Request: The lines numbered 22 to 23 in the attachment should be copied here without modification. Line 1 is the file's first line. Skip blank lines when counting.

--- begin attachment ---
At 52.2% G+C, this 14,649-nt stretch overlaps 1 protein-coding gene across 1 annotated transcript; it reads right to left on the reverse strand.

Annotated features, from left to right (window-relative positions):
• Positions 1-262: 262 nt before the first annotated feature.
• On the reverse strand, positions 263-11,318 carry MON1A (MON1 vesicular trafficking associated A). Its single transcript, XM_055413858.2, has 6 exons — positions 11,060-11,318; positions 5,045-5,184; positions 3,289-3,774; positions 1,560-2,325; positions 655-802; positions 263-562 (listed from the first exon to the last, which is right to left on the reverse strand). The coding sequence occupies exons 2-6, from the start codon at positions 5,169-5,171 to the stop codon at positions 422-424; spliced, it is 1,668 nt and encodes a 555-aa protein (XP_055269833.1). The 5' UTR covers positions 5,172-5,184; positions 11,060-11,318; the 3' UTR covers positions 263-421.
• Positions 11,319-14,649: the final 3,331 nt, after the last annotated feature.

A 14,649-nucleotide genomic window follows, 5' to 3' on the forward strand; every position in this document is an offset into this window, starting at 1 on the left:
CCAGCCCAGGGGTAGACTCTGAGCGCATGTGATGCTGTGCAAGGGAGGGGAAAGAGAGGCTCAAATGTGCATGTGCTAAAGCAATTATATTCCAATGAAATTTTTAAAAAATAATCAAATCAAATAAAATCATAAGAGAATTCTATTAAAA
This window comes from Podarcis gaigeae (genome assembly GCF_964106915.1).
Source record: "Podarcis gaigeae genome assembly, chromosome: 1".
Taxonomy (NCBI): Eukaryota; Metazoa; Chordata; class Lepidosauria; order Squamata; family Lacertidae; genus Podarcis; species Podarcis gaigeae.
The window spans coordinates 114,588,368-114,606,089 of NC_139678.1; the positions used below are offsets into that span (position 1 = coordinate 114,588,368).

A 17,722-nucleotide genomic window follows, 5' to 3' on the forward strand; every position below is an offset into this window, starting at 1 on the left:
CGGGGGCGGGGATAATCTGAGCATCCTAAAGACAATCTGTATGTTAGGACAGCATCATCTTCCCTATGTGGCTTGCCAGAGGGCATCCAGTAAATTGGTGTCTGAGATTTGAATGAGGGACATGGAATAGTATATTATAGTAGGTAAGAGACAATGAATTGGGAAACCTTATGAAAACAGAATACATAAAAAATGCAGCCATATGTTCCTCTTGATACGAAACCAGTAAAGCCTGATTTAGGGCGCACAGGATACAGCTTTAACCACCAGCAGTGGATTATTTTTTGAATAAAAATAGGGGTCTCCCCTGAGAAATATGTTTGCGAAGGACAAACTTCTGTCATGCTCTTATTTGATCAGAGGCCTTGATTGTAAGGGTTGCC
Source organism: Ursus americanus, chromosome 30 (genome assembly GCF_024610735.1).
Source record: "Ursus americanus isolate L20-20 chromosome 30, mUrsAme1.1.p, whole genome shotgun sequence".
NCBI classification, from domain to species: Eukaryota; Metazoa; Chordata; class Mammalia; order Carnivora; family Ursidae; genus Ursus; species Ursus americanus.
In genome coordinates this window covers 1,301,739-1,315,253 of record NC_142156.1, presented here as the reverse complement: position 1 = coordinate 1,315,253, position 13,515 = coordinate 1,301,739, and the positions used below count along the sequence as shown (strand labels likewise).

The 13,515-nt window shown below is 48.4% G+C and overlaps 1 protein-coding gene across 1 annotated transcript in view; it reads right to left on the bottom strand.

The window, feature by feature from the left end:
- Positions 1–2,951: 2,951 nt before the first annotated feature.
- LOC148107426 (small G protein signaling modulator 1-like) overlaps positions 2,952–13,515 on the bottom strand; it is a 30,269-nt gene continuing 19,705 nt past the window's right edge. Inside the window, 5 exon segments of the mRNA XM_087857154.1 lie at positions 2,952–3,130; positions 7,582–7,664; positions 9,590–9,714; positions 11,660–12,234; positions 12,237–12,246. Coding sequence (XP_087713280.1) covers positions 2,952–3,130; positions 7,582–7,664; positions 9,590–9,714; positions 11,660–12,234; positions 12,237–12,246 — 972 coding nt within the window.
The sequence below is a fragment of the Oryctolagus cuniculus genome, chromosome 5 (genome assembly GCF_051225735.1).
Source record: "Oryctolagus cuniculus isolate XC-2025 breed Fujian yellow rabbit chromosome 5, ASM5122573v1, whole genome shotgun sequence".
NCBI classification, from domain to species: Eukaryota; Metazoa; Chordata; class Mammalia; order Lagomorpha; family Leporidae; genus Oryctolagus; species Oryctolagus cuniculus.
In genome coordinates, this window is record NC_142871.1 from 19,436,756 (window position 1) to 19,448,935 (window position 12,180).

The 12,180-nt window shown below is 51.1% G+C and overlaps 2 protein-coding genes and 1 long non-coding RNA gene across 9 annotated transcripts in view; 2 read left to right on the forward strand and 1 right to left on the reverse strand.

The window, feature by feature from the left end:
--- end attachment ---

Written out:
The sequence below is a fragment of the Oryctolagus cuniculus genome, chromosome 5 (genome assembly GCF_051225735.1).
Source record: "Oryctolagus cuniculus isolate XC-2025 breed Fujian yellow rabbit chromosome 5, ASM5122573v1, whole genome shotgun sequence".